January 2, 2020

2 min read

Finance management

Why should I start saving?
Well, why wouldn't you want to invest in your future?
Nicholas Flaherty Image

Nicholas Flaherty, Investment Strategist at FWU Invest S.A.

When we are young, saving, especially for retirement, seems so far away – it’s something old people do. But, at the risk of sounding nannyish, this is simply no longer the case – the sooner we start saving the better!

Let’s illustrate this by using a simple example.

Say you only start saving when entering middle age, say for example 45. At this stage, you have a decent income and can afford to put away 5000 euros a year. If you invest it relatively wisely and are able to achieve a 7% return, you will have EUR 338k at the age of 70. Not bad, but say you started earlier, at the age of 24, so once you start working, and put away a much smaller sum, 1800 EUR a year, amounting to 150 EUR a month. Well, once you are 70, you would have 550k EUR, which is considerably more, with a fairly small ongoing outlay. The trick is to start early and be consistent!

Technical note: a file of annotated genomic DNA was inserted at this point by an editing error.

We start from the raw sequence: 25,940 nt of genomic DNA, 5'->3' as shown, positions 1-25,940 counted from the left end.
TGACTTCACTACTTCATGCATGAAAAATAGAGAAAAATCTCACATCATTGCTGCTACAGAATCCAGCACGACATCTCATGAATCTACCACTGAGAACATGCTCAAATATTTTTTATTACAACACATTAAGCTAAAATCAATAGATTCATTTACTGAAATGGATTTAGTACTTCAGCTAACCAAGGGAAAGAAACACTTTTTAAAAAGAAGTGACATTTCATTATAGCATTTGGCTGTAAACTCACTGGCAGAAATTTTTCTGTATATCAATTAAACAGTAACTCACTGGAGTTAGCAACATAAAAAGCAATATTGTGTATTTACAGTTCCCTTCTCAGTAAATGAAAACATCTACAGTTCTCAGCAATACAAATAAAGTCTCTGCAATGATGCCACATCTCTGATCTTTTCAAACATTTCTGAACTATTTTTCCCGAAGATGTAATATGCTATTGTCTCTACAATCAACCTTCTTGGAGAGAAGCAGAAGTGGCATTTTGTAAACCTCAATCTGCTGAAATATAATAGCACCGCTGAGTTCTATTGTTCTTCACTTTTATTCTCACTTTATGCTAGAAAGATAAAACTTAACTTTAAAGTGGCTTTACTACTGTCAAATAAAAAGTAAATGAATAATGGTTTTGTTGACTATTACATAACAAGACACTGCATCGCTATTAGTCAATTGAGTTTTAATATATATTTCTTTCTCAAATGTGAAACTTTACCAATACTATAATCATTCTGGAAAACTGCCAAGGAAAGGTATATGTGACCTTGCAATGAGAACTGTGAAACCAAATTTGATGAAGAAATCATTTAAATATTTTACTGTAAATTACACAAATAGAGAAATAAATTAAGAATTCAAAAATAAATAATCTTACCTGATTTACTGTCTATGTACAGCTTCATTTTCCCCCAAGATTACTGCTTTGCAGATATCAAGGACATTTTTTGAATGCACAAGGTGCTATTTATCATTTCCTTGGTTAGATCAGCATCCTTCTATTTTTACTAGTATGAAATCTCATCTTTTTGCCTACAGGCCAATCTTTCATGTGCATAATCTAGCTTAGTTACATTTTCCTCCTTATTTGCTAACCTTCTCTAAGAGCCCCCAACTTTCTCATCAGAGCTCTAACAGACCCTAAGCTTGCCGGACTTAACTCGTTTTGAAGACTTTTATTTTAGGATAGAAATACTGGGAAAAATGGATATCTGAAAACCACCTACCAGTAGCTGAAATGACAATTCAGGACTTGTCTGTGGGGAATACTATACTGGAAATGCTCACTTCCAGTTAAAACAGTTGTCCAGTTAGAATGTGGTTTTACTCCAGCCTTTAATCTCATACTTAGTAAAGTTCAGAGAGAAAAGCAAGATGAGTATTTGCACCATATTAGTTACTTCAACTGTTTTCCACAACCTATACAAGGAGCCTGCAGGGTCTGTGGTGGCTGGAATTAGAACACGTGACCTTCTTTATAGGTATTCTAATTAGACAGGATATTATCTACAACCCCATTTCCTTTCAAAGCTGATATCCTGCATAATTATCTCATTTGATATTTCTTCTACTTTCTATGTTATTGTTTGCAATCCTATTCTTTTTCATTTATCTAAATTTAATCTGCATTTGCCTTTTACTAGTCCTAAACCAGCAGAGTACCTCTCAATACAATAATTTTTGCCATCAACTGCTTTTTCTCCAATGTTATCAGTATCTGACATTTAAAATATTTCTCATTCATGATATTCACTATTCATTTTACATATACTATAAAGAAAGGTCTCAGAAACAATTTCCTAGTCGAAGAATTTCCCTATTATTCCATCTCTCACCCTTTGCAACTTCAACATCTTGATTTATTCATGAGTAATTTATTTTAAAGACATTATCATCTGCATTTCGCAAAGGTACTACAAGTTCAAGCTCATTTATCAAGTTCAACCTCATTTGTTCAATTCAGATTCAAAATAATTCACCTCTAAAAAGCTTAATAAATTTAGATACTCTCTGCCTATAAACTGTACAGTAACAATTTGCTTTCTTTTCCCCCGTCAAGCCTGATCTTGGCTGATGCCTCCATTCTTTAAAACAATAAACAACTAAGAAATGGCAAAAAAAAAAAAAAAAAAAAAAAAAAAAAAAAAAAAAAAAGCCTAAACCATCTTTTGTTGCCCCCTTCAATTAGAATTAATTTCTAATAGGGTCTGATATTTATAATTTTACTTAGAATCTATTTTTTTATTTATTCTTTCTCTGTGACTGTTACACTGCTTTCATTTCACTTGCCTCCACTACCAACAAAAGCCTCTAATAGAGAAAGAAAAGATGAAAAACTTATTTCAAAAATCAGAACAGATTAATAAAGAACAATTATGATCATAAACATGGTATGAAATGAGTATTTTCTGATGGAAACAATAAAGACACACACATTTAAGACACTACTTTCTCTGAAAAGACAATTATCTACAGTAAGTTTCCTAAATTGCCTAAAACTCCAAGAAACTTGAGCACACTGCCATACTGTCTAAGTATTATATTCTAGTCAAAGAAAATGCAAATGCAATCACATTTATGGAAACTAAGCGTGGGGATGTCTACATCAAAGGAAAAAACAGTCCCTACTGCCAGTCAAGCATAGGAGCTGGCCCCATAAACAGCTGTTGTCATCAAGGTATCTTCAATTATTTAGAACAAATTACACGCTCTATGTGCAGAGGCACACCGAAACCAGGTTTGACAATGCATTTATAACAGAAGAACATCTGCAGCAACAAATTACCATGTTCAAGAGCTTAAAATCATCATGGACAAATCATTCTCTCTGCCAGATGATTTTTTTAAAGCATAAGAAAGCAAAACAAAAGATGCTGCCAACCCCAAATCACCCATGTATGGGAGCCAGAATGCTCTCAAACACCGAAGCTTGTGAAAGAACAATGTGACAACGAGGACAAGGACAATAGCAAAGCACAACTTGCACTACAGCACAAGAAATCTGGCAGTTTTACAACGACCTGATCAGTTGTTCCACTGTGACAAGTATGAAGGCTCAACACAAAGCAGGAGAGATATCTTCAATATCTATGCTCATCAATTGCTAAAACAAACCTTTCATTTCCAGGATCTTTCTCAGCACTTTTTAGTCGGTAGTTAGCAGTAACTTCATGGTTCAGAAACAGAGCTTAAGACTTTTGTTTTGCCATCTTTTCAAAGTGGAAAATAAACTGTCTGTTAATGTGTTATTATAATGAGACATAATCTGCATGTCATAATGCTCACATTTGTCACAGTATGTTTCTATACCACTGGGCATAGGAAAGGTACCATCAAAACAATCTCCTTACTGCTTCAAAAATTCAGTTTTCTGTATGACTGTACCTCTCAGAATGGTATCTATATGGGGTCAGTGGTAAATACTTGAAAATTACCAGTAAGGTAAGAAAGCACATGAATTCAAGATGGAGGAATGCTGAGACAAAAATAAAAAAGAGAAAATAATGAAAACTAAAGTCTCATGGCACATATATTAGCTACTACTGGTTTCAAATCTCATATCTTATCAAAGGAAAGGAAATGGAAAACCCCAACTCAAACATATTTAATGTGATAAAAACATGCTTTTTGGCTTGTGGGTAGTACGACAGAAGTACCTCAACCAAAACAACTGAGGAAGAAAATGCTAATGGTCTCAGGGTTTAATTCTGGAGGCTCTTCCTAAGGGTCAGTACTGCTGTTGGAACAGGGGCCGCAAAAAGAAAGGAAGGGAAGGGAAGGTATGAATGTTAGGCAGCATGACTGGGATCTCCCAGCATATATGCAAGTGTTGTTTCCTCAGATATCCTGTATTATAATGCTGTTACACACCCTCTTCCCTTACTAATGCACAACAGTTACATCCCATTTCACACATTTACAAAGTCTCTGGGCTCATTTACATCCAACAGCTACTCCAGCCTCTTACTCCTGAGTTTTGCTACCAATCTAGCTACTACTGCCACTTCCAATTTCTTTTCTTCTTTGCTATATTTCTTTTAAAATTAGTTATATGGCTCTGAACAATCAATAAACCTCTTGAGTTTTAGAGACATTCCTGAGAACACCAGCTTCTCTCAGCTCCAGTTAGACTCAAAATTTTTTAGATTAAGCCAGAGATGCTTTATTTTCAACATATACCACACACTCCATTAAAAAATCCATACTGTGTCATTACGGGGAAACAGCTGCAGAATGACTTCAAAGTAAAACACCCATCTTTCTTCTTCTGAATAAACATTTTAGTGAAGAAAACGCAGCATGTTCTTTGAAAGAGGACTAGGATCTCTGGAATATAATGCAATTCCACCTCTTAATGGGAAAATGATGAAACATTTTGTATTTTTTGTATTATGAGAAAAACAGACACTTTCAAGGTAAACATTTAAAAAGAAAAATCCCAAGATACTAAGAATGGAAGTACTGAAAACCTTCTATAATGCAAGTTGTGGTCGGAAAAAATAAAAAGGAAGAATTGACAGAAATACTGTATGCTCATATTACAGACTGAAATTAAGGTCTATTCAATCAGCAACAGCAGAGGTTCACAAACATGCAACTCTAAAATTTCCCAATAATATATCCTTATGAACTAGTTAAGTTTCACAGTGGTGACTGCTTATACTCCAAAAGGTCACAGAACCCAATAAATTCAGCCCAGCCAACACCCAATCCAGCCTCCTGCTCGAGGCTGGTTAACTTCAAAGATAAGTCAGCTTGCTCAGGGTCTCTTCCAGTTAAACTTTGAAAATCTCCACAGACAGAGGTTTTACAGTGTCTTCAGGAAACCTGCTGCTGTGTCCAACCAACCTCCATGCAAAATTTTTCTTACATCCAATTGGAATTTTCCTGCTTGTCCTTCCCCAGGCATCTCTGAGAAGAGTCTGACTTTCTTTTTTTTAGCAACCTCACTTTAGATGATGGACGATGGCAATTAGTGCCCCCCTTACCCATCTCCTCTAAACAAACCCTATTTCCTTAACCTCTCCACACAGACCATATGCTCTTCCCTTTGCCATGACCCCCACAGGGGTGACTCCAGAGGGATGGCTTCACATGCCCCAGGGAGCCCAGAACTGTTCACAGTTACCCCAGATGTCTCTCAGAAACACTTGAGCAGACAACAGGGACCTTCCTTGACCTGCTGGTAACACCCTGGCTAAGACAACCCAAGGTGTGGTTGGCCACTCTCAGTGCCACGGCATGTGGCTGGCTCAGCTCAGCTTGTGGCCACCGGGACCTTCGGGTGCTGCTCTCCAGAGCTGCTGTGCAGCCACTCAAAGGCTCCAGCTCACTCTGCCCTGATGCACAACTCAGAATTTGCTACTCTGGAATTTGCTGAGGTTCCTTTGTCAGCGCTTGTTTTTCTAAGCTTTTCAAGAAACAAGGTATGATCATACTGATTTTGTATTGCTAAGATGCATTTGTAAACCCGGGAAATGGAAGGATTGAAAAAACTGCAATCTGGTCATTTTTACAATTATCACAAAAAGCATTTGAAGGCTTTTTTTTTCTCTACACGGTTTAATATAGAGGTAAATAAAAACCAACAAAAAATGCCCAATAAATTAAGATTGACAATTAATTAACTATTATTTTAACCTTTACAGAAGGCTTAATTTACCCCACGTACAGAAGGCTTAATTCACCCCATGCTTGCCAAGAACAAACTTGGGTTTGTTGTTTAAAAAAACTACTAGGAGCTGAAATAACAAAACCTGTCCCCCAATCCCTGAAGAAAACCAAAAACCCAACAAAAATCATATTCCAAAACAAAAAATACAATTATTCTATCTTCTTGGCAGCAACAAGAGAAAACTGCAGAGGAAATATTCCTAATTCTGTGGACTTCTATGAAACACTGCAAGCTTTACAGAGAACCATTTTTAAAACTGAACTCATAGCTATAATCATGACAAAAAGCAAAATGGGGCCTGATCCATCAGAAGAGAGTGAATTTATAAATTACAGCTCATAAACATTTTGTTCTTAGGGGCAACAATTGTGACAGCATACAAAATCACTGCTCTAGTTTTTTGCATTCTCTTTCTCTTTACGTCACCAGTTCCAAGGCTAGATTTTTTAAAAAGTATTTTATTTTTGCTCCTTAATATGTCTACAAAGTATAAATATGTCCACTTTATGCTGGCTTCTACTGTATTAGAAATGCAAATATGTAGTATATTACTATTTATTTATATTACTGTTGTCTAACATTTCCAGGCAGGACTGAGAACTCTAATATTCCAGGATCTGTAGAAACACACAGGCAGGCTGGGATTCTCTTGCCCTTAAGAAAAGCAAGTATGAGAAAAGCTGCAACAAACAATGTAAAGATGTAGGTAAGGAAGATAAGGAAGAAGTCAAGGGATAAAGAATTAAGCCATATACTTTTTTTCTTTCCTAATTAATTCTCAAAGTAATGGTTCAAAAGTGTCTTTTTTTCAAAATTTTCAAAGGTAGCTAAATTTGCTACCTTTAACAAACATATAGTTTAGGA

An important point in all of this, though, is that achieving financial goals means not just ‘saving’ on an ongoing basis, but also investing. This is really critical: in order to get those 7% returns, the money that is laid aside each month or each year needs to be placed into assets that generate value, primarily stocks and bonds. In doing this, especially by opting for stocks in the early stages of life and staying in the market for a long time, you could even get beyond the 7% annual return, allowing you to build an even greater nest egg.

In a nutshell, saving is not something we should do sometime in the future – it’s not just something for old people! As we saw, the earlier we start, the better the end-result will be. And the trick is to be consistent and not just save, but also invest.

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